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External insulation applied to a solid brick wall - before final plaster - South Yorkshire
Crack growth measurement - Montreal
External insulation applied to a solid brick wall - after final brick effect plaster - South Yorkshire

Unbelievable, a stone wall repaired with breeze block - Wales

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Our main stay work is with stone buildings but we have also been asked on many occasions to advise on dampness in solid brick as opposed to modern cavity walled buildings. We use Thermography and Hygrometry to analyse the problem which combined with our extensive experience we are able to recommend a satisfactory solution based often on cost and budget.









(The Lime Cycle)





If all else fails then "Tank"

"Tanking" is not a cure and it only covers/masks the problem but sometimes it is the only option remaining to allow a ground floor room or basement to be used. The application of plastic sheeting screwed directly onto a wall is not tanking and is to be avoided as it only a temporary solution. As the problem is not cured the degrading and destroying action of the dampness and moisture remains and the fabric and structure of the building continues to deteriorate.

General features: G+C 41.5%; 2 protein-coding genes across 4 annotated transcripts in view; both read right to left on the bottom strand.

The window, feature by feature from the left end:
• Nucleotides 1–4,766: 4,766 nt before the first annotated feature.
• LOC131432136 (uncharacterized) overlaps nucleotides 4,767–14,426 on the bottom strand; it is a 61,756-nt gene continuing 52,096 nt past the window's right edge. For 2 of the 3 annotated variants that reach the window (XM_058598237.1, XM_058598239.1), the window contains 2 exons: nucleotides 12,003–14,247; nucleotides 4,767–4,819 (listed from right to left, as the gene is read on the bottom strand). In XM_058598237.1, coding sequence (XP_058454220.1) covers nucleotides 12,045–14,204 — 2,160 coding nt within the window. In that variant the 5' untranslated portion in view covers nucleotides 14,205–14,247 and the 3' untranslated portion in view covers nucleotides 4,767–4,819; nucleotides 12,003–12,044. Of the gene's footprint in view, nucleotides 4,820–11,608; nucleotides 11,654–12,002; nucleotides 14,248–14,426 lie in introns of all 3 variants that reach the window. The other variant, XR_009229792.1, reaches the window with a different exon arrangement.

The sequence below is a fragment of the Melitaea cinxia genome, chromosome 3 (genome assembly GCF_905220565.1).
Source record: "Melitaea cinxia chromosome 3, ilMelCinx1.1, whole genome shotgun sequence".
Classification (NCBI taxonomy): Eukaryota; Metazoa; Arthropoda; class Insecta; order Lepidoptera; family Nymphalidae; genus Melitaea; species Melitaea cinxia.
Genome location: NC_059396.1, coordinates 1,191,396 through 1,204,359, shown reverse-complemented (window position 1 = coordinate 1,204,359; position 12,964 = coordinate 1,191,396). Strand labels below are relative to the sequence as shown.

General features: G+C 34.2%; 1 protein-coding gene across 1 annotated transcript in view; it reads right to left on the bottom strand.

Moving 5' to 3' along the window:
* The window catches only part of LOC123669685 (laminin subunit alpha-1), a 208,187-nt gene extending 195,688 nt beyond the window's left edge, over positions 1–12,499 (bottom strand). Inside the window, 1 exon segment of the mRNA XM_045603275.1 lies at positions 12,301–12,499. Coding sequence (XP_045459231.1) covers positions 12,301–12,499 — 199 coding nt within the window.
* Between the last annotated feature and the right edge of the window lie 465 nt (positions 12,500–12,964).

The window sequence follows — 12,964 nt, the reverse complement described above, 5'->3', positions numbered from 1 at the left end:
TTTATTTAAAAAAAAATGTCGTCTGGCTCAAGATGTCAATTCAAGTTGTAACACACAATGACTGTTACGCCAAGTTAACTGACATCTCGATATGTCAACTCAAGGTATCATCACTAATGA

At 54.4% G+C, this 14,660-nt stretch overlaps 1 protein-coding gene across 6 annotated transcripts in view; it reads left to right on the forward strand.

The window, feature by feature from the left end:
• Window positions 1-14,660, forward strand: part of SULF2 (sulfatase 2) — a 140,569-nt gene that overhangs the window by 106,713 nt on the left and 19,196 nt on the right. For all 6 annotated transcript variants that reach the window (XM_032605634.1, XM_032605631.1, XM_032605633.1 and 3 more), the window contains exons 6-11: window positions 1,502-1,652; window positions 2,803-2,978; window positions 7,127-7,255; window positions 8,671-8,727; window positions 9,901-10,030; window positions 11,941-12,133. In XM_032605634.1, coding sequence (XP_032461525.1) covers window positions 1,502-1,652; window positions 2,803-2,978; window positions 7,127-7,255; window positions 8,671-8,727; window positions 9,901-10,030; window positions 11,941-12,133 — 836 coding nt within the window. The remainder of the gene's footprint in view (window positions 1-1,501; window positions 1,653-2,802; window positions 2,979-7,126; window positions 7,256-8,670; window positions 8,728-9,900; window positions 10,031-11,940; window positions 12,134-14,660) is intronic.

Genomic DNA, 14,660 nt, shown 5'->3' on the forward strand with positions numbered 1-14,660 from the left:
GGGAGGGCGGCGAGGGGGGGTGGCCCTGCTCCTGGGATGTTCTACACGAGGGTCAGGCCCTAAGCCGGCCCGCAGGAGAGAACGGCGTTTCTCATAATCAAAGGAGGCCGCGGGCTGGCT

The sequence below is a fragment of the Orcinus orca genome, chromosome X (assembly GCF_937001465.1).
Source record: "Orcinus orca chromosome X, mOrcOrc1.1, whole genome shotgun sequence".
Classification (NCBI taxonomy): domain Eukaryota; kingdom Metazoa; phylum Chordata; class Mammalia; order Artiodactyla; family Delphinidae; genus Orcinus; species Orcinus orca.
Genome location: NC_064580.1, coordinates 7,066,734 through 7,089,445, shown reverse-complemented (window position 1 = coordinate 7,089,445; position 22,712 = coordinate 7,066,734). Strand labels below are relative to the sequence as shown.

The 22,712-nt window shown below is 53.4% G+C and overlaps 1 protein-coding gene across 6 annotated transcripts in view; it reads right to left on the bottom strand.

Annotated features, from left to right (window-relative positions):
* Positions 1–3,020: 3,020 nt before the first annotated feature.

Typical Testimonial

Hi Eric,
Thank you so much for your help. We have agreed that the wall will be rebuilt replacing the mortar with Lime. We are also getting all the plaster taken off replacing it with lime based plaster and then use breathable paint.

Your comments have been most useful. Its good to know someone who knows their stuff.




Thermography is very useful in the detection of dampness. When surfaces are warmed, damp patches remain relatively cold due to evaporative cooling as moisture is lost from the surface. The situation is more complex when moisture is held at depth, as may be the case in a solid masonry structure. Evaporative cooling can only take place when water is present on or near the surface. When moisture is trapped below the surface and heating has been of sufficient intensity and duration, trapped water will show up as a hot spot. This potentially confusing effect is caused by differences in the thermal capacity of the water and the wall. Water holds heat longer than dry stone, so during cooling a mass of water inside a wall shows up as a warm patch. Whether cooling down or warming up, a wet wall will change temperature more slowly than a dry wall.

Stenhill House
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Company number 7846492. Director: Eur Ing Eric Reddock MSc,C.Eng, MIMM

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A 500 year old stone and cob walled house Lime pointed with no damp
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